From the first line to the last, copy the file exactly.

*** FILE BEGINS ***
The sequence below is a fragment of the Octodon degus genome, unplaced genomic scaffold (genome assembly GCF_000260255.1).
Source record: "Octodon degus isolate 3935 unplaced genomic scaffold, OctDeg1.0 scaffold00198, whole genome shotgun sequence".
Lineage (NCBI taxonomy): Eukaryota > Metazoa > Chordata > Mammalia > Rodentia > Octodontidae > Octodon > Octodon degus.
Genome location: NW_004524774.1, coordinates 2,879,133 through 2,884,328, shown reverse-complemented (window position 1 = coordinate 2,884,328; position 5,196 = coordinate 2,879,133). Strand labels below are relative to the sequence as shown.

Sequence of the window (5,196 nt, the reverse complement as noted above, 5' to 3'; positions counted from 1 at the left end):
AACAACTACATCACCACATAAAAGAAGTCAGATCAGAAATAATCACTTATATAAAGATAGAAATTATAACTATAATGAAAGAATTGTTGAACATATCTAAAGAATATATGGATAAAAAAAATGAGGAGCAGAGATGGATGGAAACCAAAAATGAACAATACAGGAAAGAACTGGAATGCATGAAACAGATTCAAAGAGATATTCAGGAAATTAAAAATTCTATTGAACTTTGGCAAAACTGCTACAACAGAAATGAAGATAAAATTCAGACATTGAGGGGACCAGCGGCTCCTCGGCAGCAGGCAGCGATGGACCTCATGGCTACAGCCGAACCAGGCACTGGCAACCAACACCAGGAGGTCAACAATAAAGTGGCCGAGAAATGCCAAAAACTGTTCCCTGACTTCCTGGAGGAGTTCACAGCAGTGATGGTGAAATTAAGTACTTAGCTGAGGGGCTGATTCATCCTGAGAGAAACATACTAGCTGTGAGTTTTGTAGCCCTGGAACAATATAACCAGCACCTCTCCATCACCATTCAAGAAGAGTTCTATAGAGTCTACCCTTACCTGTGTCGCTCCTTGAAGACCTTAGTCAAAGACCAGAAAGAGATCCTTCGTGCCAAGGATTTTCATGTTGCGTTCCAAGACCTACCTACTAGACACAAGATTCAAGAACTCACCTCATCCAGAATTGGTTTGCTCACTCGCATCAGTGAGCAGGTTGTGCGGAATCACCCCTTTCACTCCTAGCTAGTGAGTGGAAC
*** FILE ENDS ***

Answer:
The sequence below is a fragment of the Octodon degus genome, unplaced genomic scaffold (genome assembly GCF_000260255.1).
Source record: "Octodon degus isolate 3935 unplaced genomic scaffold, OctDeg1.0 scaffold00198, whole genome shotgun sequence".
Lineage (NCBI taxonomy): Eukaryota > Metazoa > Chordata > Mammalia > Rodentia > Octodontidae > Octodon > Octodon degus.
Genome location: NW_004524774.1, coordinates 2,879,133 through 2,884,328, shown reverse-complemented (window position 1 = coordinate 2,884,328; position 5,196 = coordinate 2,879,133). Strand labels below are relative to the sequence as shown.

Sequence of the window (5,196 nt, the reverse complement as noted above, 5' to 3'; positions counted from 1 at the left end):
AACAACTACATCACCACATAAAAGAAGTCAGATCAGAAATAATCACTTATATAAAGATAGAAATTATAACTATAATGAAAGAATTGTTGAACATATCTAAAGAATATATGGATAAAAAAAATGAGGAGCAGAGATGGATGGAAACCAAAAATGAACAATACAGGAAAGAACTGGAATGCATGAAACAGATTCAAAGAGATATTCAGGAAATTAAAAATTCTATTGAACTTTGGCAAAACTGCTACAACAGAAATGAAGATAAAATTCAGACATTGAGGGGACCAGCGGCTCCTCGGCAGCAGGCAGCGATGGACCTCATGGCTACAGCCGAACCAGGCACTGGCAACCAACACCAGGAGGTCAACAATAAAGTGGCCGAGAAATGCCAAAAACTGTTCCCTGACTTCCTGGAGGAGTTCACAGCAGTGATGGTGAAATTAAGTACTTAGCTGAGGGGCTGATTCATCCTGAGAGAAACATACTAGCTGTGAGTTTTGTAGCCCTGGAACAATATAACCAGCACCTCTCCATCACCATTCAAGAAGAGTTCTATAGAGTCTACCCTTACCTGTGTCGCTCCTTGAAGACCTTAGTCAAAGACCAGAAAGAGATCCTTCGTGCCAAGGATTTTCATGTTGCGTTCCAAGACCTACCTACTAGACACAAGATTCAAGAACTCACCTCATCCAGAATTGGTTTGCTCACTCGCATCAGTGAGCAGGTTGTGCGGAATCACCCCTTTCACTCCTAGCTAGTGAGTGGAAC